She accused Egypt and other Arab supporters of the nuclear-free zone of being “not willing to let go of these unrealistic and unworkable conditions,” AP reports.
Israel, which is an observer, but not a participant of the NPT, is widely believed to have the Middle East’s only nuclear arsenal, which it has neither confirmed nor denied. It is also a close ally of the US.
Egypt expressed its disappointment and said: “This will have consequences in front of the Arab world and public opinion.”
Washington’s position was backed by the UK and Canada, ultimately sinking the proposal which had to be approved by all countries.
Russia, for its part, said it was committed to nuclear non-proliferation and saw similar commitment from most other participants.
“The vast majority of the delegations have noted that the treaty remains a ‘cornerstone’ of international security and stability, and serves their interests,” a Russian Foreign Ministry statement said. “Participant countries have confirmed their readiness to comply with their obligations under the NPT.”
“We regretfully acknowledge that because of the positions of the US, Britain and Canada, we could not adopt the final document which included provisions on fulfilling the 1995 resolution on creating a Middle East zone free of nuclear and other types of weapons of mass destruction.” the Russian Foreign Ministry said.
It added, however, that Russia still has faith in the Treaty: “Despite such an outcome of the conference, the Russian Federation is ready to continue cooperating with other countries to help strengthen the NPT, provide its wholesomeness and viability.”
The failure of this conference means the next one can only be held in 2020.
Israel’s newly appointed Deputy Foreign Minister Tzipi Hotovely yesterday told ministry employees that all of the land of Israel belongs to Jews only.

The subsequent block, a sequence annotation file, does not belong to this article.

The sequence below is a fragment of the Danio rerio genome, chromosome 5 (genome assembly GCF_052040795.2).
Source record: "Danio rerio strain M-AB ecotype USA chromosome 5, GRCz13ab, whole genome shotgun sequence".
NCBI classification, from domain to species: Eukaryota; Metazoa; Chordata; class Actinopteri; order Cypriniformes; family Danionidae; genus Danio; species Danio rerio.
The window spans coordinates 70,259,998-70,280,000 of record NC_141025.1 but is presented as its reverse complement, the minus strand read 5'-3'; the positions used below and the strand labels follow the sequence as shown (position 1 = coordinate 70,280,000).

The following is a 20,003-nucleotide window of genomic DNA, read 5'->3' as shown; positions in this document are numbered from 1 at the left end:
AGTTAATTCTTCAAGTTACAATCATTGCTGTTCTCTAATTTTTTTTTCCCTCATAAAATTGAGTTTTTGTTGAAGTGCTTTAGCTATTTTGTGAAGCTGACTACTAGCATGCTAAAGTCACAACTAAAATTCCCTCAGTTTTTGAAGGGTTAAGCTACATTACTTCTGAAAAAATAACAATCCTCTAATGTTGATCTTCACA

Israeli media quoted Hotovely as saying that Israeli diplomats around the world need to begin acting according to the principle of “being right and not just smart”.
Hotovely, 36, who served as deputy transport minister in the previous government said: “Many times it seems that in our international relations, more than emphasising the rightness of our cause, we are asked to use arguments that play well diplomatically.”
“But at a time when the very existence of Israel is being called into question, it is important to be right,” she added.
She went on quoting late settler leader, Uri Elitzur, saying for “the last 40 years, while the Palestinians were demanding their lands, Israel responded that ‘we have strategic interests and security concerns’.” According to her, those arguments are the arguments of a robber.
“If I wear your coat because I’m cold, and I can prove pragmatically and analytically that it really is cold for me, the world will ask a primitive and analytic question: Who does the coat belong to? In this context, it is important to say that this coat is ours; this country is ours, all of it. We didn’t come here to apologise for that,” she said.
Hotovely claimed that the world understands Israel’s security needs, but arguments based on justice and morality always trump those dealing with security concerns.
“If the Jews were convinced in the righteousness of their path, and that is their land, they would manage with the world,” she said.
Israel’s Haaretz newspaper said several diplomats and ministry employees disapproved of Hotovely’s remarks.
TEHRAN – Iranian Ambassador to the United Nations Gholam Ali Khoshrou lashed out at Israeli Defense Minister Moshe Ya’alon for raising the possibility of using atomic weapons against Iran, and asked the UN Security Council to condemn the remarks as a threat against the international peace and innocent civilians.
“Moshe Ya’alon’s recent remarks and the Zionist official’s implied reference to the possibility of using nuclear weapons against the Islamic Republic like what happened in Hiroshima and Nagasaki and also his threats against the Lebanese civilians, including the women and children, shows more than ever the regime’s aggressive nature,” Khoshrou said in a letter on Wednesday to UN Secretary-General Ban Ki-moon and Lithuanian Ambassador Raimonda Murmokaite, whose country holds the rotating UN Security council presidency this month.
He underlined that the Israeli minister’s comments are evidence showing that the regime possesses atomic weapons and isn’t afraid of using them against other countries.
“The impudent remarks have challenged the primary principles ruling the armed conflicts and the international humanitarian rights and weaken the international peace and security and therefore, the UNSC is expected to condemn these irresponsible remarks and clear threats of using nuclear bomb and massacre of civilians,” the letter added.